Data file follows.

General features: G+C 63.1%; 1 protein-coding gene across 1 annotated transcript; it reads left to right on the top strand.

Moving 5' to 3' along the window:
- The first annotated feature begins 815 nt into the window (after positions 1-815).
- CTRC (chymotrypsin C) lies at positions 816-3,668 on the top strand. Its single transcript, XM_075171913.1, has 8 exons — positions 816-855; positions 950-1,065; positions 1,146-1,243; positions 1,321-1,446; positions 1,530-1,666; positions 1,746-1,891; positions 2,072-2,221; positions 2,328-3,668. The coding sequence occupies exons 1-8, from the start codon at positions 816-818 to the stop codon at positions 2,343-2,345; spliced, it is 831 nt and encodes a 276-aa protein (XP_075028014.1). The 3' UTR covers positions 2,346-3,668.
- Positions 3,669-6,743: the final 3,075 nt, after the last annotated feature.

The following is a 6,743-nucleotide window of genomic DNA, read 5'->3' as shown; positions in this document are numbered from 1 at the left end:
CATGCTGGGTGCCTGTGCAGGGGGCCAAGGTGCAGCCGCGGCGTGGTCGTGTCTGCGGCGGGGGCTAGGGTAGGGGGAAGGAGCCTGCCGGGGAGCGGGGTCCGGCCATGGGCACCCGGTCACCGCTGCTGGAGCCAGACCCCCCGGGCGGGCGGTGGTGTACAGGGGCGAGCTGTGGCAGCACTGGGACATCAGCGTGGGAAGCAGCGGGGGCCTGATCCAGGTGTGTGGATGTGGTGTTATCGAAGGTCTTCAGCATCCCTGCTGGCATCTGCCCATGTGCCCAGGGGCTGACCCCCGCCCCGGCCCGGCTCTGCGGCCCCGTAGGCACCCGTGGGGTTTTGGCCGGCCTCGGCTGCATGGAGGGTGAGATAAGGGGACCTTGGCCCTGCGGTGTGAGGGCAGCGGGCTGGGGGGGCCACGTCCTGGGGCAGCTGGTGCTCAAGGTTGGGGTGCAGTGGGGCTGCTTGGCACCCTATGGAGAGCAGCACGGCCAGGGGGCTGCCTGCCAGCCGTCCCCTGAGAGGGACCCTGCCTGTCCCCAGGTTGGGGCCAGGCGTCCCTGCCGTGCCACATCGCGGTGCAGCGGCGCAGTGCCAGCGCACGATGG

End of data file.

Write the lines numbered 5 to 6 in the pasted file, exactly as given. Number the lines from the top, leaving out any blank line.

- Positions 3,669-6,743: the final 3,075 nt, after the last annotated feature.

The following is a 6,743-nucleotide window of genomic DNA, read 5'->3' as shown; positions in this document are numbered from 1 at the left end: